We have noticed many users in the EOS community talking about Block.one’s tokens, but there seems to always be some confusion around their vesting schedule. We at EOS Canada wanted to clear this up and present the code that handles this -- providing you with the definitive answer!
If you've gone through our Multisig and Permission series, you should know how to craft an account’s permission structure to provide the security that you need, and how to create an msig proposal. We can finally move on to gathering the required signatures over the blockchain.
Following the reading of our Overview of Multisig and Permissions on EOSIO and Using eosc to Update Your Account’s Authority Structure, you should now be comfortable with altering the authority structure of your account. If you have chosen to leverage the native multisig features for additional security, we must now discuss how to collect the required signatures to satisfy it.
On the second part of our Multisig and Permission series, we review how to update the authority structure of your account on an EOSIO blockchain, which is still somewhat of a mystery to many users. By using the correct tools and having a proper understanding of what the blockchain requires, it becomes rather simple and you’ll be able to harness the incredible power of this unique feature.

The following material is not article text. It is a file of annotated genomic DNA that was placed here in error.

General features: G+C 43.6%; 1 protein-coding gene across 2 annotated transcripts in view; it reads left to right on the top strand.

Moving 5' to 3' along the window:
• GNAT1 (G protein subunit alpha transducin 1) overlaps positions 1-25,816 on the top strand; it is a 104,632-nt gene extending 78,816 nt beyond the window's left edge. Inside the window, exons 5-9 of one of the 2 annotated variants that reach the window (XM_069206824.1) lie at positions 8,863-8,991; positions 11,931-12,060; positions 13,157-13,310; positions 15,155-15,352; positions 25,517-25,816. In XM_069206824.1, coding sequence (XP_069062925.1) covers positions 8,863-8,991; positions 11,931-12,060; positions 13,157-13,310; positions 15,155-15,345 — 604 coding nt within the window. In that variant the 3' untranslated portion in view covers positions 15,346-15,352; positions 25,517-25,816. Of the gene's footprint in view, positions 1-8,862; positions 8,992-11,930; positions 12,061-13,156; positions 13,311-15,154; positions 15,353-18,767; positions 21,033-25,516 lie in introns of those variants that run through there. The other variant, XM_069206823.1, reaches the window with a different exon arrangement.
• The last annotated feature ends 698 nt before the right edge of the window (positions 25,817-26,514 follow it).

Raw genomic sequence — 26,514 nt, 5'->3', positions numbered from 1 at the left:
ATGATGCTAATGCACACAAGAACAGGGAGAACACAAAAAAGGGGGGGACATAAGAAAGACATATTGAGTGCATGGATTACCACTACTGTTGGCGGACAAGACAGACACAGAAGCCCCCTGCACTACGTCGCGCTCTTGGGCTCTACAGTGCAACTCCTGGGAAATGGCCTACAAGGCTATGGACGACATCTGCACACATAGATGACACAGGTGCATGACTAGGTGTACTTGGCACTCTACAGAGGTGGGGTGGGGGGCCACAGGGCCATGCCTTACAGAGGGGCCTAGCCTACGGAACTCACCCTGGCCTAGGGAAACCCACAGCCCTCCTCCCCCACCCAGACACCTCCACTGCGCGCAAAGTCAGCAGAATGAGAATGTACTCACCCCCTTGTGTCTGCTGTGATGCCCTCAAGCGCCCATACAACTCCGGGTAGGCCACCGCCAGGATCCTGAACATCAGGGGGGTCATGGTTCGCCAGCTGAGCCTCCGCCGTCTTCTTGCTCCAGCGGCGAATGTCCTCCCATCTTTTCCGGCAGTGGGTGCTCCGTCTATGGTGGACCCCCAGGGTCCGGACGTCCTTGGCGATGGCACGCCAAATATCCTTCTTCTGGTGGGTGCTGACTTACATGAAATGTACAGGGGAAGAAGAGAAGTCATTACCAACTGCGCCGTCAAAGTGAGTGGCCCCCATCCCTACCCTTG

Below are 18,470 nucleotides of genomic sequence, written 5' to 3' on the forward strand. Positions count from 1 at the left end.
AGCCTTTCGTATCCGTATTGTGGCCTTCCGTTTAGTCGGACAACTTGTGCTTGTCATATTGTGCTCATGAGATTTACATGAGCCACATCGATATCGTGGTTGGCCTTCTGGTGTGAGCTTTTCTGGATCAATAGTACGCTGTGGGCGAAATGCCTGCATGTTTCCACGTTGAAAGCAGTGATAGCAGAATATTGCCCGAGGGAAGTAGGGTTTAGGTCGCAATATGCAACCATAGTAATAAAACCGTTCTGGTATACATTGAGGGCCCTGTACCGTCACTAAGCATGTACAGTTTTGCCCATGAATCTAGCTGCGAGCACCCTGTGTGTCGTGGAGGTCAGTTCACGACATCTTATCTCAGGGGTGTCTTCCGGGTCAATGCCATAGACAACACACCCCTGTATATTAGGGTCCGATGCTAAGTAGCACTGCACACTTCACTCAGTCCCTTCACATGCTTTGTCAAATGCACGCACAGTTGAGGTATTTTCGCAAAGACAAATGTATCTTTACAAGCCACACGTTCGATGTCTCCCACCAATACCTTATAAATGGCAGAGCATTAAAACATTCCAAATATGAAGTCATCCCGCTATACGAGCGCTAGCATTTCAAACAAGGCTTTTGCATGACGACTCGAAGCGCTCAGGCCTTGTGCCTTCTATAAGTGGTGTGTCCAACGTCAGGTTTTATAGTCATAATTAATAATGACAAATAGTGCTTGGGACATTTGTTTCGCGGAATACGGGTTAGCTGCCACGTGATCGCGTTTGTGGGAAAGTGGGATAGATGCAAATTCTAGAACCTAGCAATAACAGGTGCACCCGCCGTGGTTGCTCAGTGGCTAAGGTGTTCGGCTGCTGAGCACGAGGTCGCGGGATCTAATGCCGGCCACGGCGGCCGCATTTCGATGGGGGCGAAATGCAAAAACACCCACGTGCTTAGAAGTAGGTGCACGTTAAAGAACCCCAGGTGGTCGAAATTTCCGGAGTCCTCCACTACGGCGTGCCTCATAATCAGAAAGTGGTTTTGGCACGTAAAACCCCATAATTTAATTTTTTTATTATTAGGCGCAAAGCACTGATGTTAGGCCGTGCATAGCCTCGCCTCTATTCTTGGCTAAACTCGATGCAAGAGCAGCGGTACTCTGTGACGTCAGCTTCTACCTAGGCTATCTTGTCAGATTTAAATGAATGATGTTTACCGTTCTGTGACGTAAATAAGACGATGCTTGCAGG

One of the differentiators that sets EOS apart from other blockchains is its resource staking mechanism -- users get access to chain-wide CPU and bandwidth resources by staking EOS tokens. However, with the incredible user and dapp adoption that we’ve seen, resource staking has also become a bottleneck at times. Block Producers and Block.one have both been working to resolve these issues.
Keen observers will have noticed that on the EOS blockchain there are system accounts that control various functions. These are all denominated by the prefix eosio.*. At EOS Canada, we felt it would be useful to provide an overview of which system accounts exist, and what they each control.
Brandon Parker, also known as HappyMoneyMan, invited Alexandre Bourget to his podcast "The EOS Podcast" to discuss all things EOS. They focused on our new dfuse API, sidechains and interblockchain communication, decentralization and when it adds value, microforks and the CPU issues that may cause them, and much more!
Microforks can happen on any blockchain. Alexandre explains what a microfork is, when one would happen, and why it would happen.
Still have questions? Join us in our Telegram channel